Aiming to address any unpleasantries before senators could make political hay of concerns about the White House nomination of James Danly to be a commissioner at FERC, Sen. Lisa Murkowski (R-Alaska) addressed a few points of contention early in the November 5 hearing.
Murkowski, chairman of the Senate Energy and Natural Resources Committee, noted that the White House not nominating a Democrat to pair with Danly, a Republican who is currently the general counsel at FERC, is not that unusual and that Danly has no oversight of FERC’s designated agency ethics official (DAEO). The ethics office at FERC came under scrutiny when Charles Beamon gave incorrect advice to Commissioner Richard Glick on when Glick should recuse himself from participating in cases when a former employer, Avangrid, is part of the case.
Senate Minority Leader Charles Schumer, who has forwarded the paperwork for Alison Clements, a Democrat, to the White House to fill the seat vacated by former Commissioner Cheryl LaFleur, sent a November 4 letter to the Department of Energy Inspector General and DOE’s Office of Government Ethics seeking a review of “inconsistent and inaccurate ethics advice” from FERC’s Office of General Counsel. In the letter, Schumer said the provision of deficient ethics advice has resulted in delays to important projects, opened FERC decisions to legal challenges, and could lead to the erosion of the public’s confidence in FERC.
Answering questions from Murkowski during the hearing, Danly said as general counsel, he has no role in the provision of ethics advice from DAEO. The Office of General Counsel does not oversee DAEO and he has not been involved in any advice given to anyone at the agency, Danly said.
Speaking with reporters after the hearing, Murkowski said Schumer’s letter was a weak attempt to “throw a wrench in the works” of the nomination process, and that Danly disposed of the matter cleanly. “I don’t think it worked at all,” she said of Schumer’s letter, since DAEO is not within Danly’s oversight.
When asked about a possible committee vote on Danly and Katharine MacGregor, nominated to be deputy secretary at the Department of Interior, Murkowski said she’d like to move the nominations “in an expeditious manner.” Pressed on if that meant a committee vote before the Thanksgiving holiday, she said “that would be nice,” noting that she was holding the record open for further questions from senators until the close of business November 6.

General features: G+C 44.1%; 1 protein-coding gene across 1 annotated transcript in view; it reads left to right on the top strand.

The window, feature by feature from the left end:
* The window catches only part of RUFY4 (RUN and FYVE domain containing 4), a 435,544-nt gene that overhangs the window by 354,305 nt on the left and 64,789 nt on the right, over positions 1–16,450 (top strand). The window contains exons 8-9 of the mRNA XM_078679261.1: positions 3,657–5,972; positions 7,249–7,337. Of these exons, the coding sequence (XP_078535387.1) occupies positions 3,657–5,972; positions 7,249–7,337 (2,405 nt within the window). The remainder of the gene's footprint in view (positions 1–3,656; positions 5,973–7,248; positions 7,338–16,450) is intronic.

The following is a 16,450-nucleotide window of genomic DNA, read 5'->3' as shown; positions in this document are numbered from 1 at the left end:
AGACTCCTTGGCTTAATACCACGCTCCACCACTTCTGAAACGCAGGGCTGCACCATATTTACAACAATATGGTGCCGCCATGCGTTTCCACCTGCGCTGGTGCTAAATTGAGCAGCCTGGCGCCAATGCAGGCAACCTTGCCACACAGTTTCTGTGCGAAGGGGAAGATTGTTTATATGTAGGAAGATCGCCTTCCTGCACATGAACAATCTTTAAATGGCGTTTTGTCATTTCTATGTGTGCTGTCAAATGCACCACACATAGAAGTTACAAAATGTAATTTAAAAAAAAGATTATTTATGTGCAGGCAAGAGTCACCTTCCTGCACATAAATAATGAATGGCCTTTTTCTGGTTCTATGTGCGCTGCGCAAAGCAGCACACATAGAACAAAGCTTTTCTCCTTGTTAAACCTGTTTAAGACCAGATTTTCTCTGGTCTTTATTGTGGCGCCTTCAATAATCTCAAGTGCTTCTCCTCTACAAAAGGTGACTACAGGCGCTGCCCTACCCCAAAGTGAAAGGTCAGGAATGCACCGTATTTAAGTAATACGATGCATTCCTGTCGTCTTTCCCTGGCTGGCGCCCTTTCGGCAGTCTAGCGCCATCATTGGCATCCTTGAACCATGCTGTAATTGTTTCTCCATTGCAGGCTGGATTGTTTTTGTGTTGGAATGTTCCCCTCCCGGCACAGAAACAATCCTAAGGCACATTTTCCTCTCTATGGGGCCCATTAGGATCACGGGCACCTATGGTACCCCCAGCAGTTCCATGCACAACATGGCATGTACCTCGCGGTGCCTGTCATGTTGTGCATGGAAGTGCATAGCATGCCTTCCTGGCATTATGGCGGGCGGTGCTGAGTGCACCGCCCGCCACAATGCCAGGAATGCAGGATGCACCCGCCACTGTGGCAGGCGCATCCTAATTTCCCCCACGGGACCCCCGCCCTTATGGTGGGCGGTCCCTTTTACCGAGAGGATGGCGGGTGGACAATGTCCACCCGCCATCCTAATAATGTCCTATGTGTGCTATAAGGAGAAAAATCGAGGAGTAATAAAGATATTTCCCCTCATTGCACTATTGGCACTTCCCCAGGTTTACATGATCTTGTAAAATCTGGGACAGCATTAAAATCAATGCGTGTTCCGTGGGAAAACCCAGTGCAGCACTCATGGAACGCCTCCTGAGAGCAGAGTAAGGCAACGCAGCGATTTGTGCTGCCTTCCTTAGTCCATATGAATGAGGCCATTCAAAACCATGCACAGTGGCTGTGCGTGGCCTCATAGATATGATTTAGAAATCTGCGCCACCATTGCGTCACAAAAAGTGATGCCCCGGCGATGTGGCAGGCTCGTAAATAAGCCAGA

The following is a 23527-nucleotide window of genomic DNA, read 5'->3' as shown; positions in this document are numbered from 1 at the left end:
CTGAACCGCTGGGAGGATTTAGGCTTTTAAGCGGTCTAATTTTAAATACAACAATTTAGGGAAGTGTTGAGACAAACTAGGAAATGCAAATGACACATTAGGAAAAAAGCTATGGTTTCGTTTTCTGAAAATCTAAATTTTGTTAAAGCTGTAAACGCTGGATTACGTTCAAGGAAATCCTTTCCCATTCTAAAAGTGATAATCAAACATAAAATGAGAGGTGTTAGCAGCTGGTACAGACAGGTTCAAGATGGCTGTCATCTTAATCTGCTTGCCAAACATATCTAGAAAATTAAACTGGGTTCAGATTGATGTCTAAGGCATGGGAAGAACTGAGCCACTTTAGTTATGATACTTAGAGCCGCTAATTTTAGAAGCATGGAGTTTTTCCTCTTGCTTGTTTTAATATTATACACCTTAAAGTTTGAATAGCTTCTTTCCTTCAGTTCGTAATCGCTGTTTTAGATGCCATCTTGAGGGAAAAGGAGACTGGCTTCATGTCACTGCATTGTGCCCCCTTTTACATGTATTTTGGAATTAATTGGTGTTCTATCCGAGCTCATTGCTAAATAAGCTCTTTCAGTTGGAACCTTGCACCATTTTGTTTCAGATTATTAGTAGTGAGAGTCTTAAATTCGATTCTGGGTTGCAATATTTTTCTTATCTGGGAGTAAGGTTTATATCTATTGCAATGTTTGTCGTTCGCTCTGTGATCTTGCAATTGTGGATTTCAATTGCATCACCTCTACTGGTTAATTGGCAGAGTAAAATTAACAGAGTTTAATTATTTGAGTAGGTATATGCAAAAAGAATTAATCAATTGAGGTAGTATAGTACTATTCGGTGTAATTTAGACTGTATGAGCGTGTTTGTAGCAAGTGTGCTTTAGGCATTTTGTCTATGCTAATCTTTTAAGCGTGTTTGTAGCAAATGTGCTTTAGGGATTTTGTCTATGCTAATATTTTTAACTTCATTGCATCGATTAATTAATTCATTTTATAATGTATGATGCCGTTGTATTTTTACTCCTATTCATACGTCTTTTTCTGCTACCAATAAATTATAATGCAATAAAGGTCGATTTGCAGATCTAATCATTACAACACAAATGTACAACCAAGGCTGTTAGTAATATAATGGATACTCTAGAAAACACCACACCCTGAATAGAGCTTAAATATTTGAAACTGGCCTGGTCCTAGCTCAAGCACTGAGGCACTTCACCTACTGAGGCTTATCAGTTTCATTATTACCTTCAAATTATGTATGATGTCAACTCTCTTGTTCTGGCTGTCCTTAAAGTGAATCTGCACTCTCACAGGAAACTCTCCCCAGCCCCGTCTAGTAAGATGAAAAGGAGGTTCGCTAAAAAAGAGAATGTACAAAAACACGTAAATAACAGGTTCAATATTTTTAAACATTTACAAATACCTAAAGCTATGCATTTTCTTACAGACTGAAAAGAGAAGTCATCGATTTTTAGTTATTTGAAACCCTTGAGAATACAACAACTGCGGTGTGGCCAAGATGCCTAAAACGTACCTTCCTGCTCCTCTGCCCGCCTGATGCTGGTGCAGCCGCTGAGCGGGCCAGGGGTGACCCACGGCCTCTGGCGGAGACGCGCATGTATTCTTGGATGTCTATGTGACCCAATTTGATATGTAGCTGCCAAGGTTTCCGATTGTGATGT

Danly told senators that his comments about being a “humble regulator” refer to his philosophy of carrying out duties within the constricts of the law. He views the role of commissioner as more of an adjudicator than a policymaker. While FERC can make rulemakings to change the way it oversees energy markets, the vast majority of the work is adjudicatory and more akin to being a judge than setting new policies, he said.
When asked about different market changes, Danly said he sees no need for a major revision of wholesale power markets, but there is work to do for the Commission and utilities to ensure accurate price signals are sent to the market. One of the basic objectives of capacity markets in organized wholesale power markets is to address resource adequacy and price signals that ensure peak electricity demand can be met, with enough margin so that grid reliability is not threatened, he said.
In his role as general counsel since 2017, he has seen the dedication of FERC staff and the challenges associated with oversight of energy markets, Danly told lawmakers.
President Donald Trump on September 30 announced the intent to nominate Danly for the Republican slot of the two vacant commissioner seats, and the decision to not pair him with a Democrat stirred angst among Democrats and environmental groups. The White House decision to break from a tradition of pairing a Republican and a Democrat to ease the Senate confirmation process has been criticized, especially since Schumer (D-N.Y.) has forwarded background checks and vetting information for Clements to be the Democrat nominee.